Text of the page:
Wednesday, April 26, 2017 - 10:15
man using nasal spray

 

Developing a soluble gel to deliver cannabinoids directly to the brain via the nasal cavity is the focus of a second research and option agreement signed between Canadian health and wellness company PreveCeutical Medical Inc. (PMI) and The University of Queensland’s main commercialisation company UniQuest.

UniQuest CEO Dr Dean Moss said PMI was interested in accessing UQ’s intellectual property and expertise to develop soluble gels (sol-gels) to deliver cannabinoids to the central nervous system (CNS). 

The announcement comes less than a week after an agreement was signed between the two parties to stabilise peptides isolated from scorpion venom for use in immune-boosting applications

“Sol-gels potentially provide a safer, more reliable platform to deliver drugs, such as cannabinoids, directly to the CNS, avoiding unwanted rapid metabolism, thus providing clinical benefit from direct nose-to-brain delivery,” Dr Moss said. 

The UQ researcher behind the technology, Dr Harendra (Harry) Parekh of UQ’s School of Pharmacy, will work collaboratively with PMI on the research program which involves analysing plant-derived cannabinoids and formulating them into sol-gels for further testing.

Dr Parekh said sol-gels were liquid when sprayed into the nose and formed gels when warmed in the nasal cavity. 

“This feature can potentially be exploited to deliver drugs through the nasal mucosa,” he said. “The longer-term goal is to develop sol-gels as safe, reliable delivery systems for cannabinoid extracts across a range of disease indications.”

PMI Chairman and Chief Executive Officer Stephen Van Deventer said increasing evidence of the clinical benefits associated with cannabinoids and the recent legalisation of ‘medical marijuana’ across a number of jurisdictions were the drivers for the collaboration.

“Working with UniQuest and UQ will provide the company with unique opportunities to develop new health and wellness products,” he said.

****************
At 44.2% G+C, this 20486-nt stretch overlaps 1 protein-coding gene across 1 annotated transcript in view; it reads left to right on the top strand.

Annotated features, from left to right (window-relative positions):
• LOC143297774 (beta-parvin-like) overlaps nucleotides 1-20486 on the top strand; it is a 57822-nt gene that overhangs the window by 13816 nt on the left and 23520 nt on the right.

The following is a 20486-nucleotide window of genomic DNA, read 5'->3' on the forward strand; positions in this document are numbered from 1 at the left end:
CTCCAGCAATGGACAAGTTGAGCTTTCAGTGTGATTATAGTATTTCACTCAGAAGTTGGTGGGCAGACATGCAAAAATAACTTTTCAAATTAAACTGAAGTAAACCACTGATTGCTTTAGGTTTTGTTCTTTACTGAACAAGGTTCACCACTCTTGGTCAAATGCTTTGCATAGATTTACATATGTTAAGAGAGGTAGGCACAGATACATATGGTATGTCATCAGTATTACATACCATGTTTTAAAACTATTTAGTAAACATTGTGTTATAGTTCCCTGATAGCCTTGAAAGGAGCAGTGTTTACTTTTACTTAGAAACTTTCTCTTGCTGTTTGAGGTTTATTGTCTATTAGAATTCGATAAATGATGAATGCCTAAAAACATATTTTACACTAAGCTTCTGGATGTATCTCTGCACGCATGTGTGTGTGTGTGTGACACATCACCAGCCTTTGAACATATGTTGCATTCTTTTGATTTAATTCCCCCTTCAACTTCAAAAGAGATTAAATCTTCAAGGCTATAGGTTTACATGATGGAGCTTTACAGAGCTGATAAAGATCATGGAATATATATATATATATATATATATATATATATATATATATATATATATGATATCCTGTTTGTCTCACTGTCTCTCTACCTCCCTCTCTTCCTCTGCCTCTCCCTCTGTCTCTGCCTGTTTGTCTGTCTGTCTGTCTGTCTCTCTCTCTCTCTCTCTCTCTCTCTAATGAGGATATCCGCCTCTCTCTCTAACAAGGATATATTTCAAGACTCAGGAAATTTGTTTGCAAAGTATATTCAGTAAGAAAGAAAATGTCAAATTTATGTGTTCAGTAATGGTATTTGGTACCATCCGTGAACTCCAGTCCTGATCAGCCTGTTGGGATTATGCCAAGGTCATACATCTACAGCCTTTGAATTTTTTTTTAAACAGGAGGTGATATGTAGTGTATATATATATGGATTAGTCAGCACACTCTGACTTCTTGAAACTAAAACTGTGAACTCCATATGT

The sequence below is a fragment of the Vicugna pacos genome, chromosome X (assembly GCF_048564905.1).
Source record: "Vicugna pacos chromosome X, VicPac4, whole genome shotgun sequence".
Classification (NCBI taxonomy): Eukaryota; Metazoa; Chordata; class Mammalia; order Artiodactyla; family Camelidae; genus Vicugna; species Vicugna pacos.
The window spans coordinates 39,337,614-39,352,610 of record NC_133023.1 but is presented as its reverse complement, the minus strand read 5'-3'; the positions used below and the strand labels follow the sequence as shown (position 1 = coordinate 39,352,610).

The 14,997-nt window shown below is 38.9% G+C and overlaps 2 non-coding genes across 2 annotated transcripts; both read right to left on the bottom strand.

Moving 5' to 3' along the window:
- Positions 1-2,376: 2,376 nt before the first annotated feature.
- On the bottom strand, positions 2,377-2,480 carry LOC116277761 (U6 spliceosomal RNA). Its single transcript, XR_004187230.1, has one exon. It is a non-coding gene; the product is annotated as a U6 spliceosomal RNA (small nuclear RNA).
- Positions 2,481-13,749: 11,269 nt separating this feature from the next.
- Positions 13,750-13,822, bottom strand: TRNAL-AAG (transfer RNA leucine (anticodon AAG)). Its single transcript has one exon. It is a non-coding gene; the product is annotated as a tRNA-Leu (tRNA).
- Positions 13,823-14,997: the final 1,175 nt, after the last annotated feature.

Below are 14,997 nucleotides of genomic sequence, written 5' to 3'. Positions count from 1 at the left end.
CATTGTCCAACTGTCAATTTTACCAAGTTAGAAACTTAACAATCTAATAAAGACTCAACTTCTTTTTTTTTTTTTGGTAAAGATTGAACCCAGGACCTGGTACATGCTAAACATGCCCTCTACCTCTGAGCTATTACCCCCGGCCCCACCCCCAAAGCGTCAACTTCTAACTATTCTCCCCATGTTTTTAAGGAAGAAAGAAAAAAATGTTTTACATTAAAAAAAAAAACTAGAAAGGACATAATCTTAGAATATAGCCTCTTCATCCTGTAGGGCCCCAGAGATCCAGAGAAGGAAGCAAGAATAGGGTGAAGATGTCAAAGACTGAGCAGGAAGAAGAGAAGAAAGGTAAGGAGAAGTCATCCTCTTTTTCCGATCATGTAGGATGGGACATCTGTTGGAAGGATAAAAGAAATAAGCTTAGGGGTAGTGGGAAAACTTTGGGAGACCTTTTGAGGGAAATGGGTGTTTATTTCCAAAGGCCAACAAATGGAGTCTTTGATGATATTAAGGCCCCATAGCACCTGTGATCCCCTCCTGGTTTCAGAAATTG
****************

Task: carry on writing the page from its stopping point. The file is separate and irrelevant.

“Nasal delivery of cannabinoids could potentially provide a safer and more reliable delivery platform with clinical benefits for pain, inflammation, seizures, and mental illness.” 

The agreement provides PMI with an option to negotiate a license to use UniQuest’s sol-gel technology for the commercialisation of cannabinoid-based products.

Media: Danielle Koopman, UniQuest: d.koopman@uniquest.com.au, 0409 767 199;  UQ Communications, communications@uq.edu.au; +7 3346 0561

 

About UniQuest

UniQuest is the main commercialisation company of The University of Queensland (UQ), specialising in the commercialisation of intellectual property, research outcomes and expertise. UniQuest delivers commercialisation outcomes which provide impact for business, the environment, global communities and society. UniQuest benchmarks in the top 10 percent globally for university-based technology transfer. UQ innovations licenced by UniQuest are now generating annual sales of more than $US3 billion.  For example, UQ superconductor technology, through licensing arrangements, is used in two-thirds of the world’s MRIs and more than 80 million doses of the life-saving Gardasil® cervical cancer vaccine, patented by UniQuest in 1991, have been distributed throughout 121 countries, including 72 developing countries.